"I remember when Slats was talking about a prospect," Prothro says, "and someone told him that a boy was so tall. 'Does he have a long neck or a short neck?' Slats asked, and then he pointed out that a basketball player who was tall with a long neck wouldn't play as big as a boy who was equally tall with a short neck."
Now, if we could just breed for boys who are tall, short-necked and pigeon-toed, records will fall all over the place.
RELATIVITY IN THE SNOW
Starting a fire with a $20 bill is not necessarily an extravagant gesture. Few men can command insouciance when they are confronted with freezing to death.
What happened was that two Minnesota Viking pals, Defensive End Jim Marshall and Tackle Paul Dickson, went on a snowmobiling expedition at Bear-tooth Pass, Wyo. under extremely adverse conditions. Somehow the group of 16 decided it was all right to set out while a blizzard threatened.
Hugh Galusha, president of the Minneapolis Federal Reserve Bank, died of exposure and fatigue. All snow machines conked out. Among those who started walking were Marshall and Dickson. From noon on Saturday until 2:30 a.m. Sunday they walked. Then they stopped in a tree-sheltered spot. Marshall started a fire with five $1 bills, added some candy wrappers, his billfold and checkbook. To keep the fire going, Dickson tossed in some $20 bills.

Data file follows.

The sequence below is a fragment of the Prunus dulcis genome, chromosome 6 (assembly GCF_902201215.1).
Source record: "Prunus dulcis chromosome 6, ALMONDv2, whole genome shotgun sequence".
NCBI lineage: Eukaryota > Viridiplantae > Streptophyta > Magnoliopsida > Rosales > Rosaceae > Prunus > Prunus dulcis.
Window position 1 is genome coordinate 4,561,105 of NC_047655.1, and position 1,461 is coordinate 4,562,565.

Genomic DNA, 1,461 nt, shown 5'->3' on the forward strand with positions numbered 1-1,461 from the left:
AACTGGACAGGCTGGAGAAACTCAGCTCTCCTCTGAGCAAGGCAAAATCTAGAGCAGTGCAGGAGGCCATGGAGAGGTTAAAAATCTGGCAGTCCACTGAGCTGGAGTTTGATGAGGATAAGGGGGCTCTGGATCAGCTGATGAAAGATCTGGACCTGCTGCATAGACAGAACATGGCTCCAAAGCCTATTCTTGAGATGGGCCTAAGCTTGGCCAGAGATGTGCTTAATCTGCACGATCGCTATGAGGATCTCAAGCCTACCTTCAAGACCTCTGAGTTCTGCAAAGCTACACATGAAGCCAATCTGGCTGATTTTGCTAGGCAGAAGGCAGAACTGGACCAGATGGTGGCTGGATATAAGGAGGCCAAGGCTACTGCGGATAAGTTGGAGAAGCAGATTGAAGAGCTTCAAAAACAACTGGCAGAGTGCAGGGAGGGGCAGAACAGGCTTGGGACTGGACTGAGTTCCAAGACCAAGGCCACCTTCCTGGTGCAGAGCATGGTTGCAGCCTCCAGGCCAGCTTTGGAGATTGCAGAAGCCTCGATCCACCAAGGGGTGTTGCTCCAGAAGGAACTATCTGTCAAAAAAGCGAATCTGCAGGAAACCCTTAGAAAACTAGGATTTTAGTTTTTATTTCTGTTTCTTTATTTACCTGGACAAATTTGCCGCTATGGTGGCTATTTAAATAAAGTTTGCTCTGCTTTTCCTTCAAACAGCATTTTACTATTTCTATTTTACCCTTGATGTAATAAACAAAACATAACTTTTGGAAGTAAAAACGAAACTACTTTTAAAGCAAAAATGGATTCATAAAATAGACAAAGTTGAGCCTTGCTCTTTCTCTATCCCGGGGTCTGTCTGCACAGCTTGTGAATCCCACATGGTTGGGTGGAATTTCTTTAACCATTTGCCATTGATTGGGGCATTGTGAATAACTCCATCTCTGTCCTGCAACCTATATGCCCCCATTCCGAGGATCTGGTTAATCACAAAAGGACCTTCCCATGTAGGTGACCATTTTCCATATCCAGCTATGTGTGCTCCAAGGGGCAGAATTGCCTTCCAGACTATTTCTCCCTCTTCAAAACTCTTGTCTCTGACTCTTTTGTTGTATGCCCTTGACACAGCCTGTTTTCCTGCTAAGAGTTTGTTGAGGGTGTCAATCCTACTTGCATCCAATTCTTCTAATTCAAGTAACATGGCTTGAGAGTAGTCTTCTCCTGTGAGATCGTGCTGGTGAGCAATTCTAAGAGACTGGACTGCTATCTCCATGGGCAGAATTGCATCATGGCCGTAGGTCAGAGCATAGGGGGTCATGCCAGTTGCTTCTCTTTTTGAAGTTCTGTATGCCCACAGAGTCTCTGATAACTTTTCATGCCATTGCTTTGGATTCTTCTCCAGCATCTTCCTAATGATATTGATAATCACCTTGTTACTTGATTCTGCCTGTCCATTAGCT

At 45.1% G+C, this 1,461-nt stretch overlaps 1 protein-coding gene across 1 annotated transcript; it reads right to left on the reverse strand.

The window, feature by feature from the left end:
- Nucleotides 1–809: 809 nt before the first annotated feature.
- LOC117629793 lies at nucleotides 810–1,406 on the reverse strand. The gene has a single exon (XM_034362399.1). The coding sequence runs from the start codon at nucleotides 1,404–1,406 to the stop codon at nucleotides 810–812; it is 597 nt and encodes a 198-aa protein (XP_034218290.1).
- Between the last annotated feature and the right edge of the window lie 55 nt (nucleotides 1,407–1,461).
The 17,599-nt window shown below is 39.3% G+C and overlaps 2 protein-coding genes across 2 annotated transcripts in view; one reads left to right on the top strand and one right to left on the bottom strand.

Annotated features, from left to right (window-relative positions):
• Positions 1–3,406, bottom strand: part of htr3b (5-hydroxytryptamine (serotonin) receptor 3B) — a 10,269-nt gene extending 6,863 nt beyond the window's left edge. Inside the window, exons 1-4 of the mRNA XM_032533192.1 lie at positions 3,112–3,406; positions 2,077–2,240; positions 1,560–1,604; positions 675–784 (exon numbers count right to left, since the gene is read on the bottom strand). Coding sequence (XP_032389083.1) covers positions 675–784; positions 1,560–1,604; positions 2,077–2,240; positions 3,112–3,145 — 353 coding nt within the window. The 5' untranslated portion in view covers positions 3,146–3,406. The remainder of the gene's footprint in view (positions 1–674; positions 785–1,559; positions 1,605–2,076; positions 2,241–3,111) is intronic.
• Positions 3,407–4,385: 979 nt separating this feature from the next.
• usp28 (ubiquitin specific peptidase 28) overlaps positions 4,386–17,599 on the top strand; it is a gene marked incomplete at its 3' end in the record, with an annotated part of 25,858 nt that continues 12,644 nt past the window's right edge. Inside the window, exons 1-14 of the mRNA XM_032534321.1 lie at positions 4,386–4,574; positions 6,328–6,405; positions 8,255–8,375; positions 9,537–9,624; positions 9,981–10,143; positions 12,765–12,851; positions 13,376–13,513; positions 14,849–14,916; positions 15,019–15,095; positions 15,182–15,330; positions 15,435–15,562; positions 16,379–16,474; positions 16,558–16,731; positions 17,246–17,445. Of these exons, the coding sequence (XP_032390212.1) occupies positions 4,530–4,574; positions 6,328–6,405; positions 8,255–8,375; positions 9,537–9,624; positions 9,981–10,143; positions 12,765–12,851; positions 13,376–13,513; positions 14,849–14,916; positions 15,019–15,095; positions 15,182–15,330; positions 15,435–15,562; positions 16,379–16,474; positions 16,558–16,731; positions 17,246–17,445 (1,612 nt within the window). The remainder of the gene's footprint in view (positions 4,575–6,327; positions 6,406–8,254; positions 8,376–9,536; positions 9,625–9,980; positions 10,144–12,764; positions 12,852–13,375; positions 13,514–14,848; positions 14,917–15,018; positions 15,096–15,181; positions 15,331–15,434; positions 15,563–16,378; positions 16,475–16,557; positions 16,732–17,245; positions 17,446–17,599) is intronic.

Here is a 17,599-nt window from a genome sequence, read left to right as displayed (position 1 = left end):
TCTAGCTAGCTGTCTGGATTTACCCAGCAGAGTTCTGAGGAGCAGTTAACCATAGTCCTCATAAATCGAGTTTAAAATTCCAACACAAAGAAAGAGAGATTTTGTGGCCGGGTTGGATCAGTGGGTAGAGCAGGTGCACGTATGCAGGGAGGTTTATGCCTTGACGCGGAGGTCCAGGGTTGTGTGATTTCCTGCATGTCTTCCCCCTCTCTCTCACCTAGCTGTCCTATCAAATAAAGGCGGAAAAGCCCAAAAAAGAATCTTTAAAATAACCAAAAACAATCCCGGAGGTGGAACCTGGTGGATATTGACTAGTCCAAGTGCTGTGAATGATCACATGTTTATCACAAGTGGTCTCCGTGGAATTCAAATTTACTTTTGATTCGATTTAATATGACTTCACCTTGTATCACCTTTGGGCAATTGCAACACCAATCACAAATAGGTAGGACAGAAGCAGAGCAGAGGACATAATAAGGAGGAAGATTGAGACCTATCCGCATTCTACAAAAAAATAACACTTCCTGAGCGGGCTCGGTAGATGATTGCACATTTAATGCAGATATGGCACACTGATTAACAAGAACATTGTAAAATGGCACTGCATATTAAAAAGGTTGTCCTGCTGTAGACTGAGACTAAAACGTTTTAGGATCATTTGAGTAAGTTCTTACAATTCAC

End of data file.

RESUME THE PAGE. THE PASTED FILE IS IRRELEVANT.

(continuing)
"Money didn't mean anything," Marshall said. "You can't beat nature with money."
Earlier in the trip Marshall's machine had gone over a cliff and almost rolled on top of him. He fell about 30 feet, then was able to grab a rock just in advance of a 2,000-foot drop. He was pulled back to safety. Eventually, teams found and rescued them.
A veteran parachute jumper, sky diver and scuba diver, Marshall found the experience "the toughest thing I ever encountered in my life."
Who would argue?
LANGUAGE BARRIER BREACHED
Around the Western Athletic Conference they say that Brigham Young's big new center, Kresimir Cosic, responds to foul calls in an outspoken way. But since Cosic, the all-world center from the Yugoslavian Olympic team, lets off steam in his native tongue, no harm is done.
Except that the conference has an official named Rudy Marich, a stockbroker from Greeley, Colo. When Marich called a foul on Cosic recently, and Cosic shouted something that might have been, "Aw, your mother wears Serbian army boots," Marich came right back at him in Yugoslavian.
Serbs him right.
NO LONGER ONE WAY